one tore on the razor wire.
I flew in with a team on Tuesday in one of our Metros and some special
equipment we'd had made locally in Bahrain and some provided by Airbus.
Using a USAF D9 Caterpillar pulling a 100 pmetre cable fitted to the back
end of each bogie and a nice new aircraft pushback tug with a towbar on the
nose gear, we were able to remove the aircraft just on dusk on Tuesday night
and towed it to an Iraqi Airways graveyard on one side of the terminal. We
stayed overnight in the USAF camp on the airport and went back to the
aircraft on Wednesday morning to allow the insurance survey to be completed
and then secure the aircraft. Basically, LH engine rotates in a fashion, has
ingested lots of razor wire apnd is knackered. RH engine has seized,
probably from ingesting loads of sand at maximum reverse thrust and inlet
cowl has unacceptable lip damage, probably from hitting the razor wire fence
posts.
The No 8 axle appears to be cracked as the wheel sits at an odd angle. The
bulk of the damage is the LH wing. About 3 metres of rear spar is missing in
front of the outboard flap, the wing has bulged upwards and downwards where
the initial explosion appears to have occurred, one O/B flap track is
hanging in the bpreeze and one has a small piece of flap still attached, the
rest of the flap is nonexistent. The pics show the huge crack that has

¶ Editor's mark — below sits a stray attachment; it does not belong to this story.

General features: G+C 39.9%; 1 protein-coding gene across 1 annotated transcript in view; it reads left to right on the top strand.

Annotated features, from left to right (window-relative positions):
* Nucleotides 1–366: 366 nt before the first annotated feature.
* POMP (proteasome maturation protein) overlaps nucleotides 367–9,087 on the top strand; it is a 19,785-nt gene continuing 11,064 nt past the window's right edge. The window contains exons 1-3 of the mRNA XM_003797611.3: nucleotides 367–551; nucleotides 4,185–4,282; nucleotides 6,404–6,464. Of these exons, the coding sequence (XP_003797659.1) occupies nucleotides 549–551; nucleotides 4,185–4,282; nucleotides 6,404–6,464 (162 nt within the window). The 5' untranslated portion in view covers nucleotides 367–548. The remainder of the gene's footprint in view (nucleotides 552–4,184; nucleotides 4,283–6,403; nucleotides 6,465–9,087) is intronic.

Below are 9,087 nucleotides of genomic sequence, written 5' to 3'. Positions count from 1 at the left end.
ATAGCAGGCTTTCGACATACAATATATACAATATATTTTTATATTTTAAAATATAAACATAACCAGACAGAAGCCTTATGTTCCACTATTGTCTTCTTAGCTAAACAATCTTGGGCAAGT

occurred to the rear spar inboard of where the spar has burnt away, possibly
from loads on the wing during the landing process. The front spar appears to
be intact.
The point of entry pics show where a projectile entered Tank 1A, which was
full of fuel, and, after it ignited, proceeded to burn away at the spar. The
fuel tank ribs in the area directly in front of the O/B flap arpe burnt
almost 50% through. The crew obviously did a fantastic job in getting the
aircraft back on to the ground and one can only assume that it was most
fortunate that they were not aware of the state of the wing as they could
not see it from the cockpit. It also says a lot for the structure of the
aircraft that it withstood the impact of the (whatever is finally determined
to have hit it).

I'm sure there will be lots of other photos and videos flying around the
net, but at least these ones are genuine. The worst part for us was the
airport was shut down on Wednesday and we had to be driven in an
armour-plated Landcruiser Troop Carrier from Baghdad to Balad, 60 miles to
the north, from where we flew back to Bahrain in our Metro again. I trust
you will all appreciate just how lucky these guys were.

Regards,

DHL International Aviation, Bahrain."


OOPS!!!!


Thunderbirds Near Miss (see attached jpg file)

Wow!

Don't try this at home.

This one was really close. Big post-flight hose-down. Check out the speed
brakes fully deployed on the F-16 on the left!

These guys are better than this, but close calls do happen. Obviously the
timing was off in this maneuver. In a crossover, both planes try to cross
each other at the same altitude turning in different directions. The lead
plane flies a constant airspeed, and the second plane adjusts his airspeed
(relative motion) to stay as close possible without having a mid-air.

In the photo, the second plane was going too fast and pulled his speed
brakes (panels sticking out on tail) and idled his engine (decreased
contrail). He also was changing his altitude, based on the aeronautical law
that states that two planes cannot occupy the same airspace at the same
time. The altitude change was what saved his butt.

It is amazing that they didn't swap paint. However, this is why people
like air shows.

Fly Navy!!!


Here's some flight school dropouts!!



I almost had my excavator this stuck when I was digging the water runway!!

Not seaplanes or airplanes but still interesting!!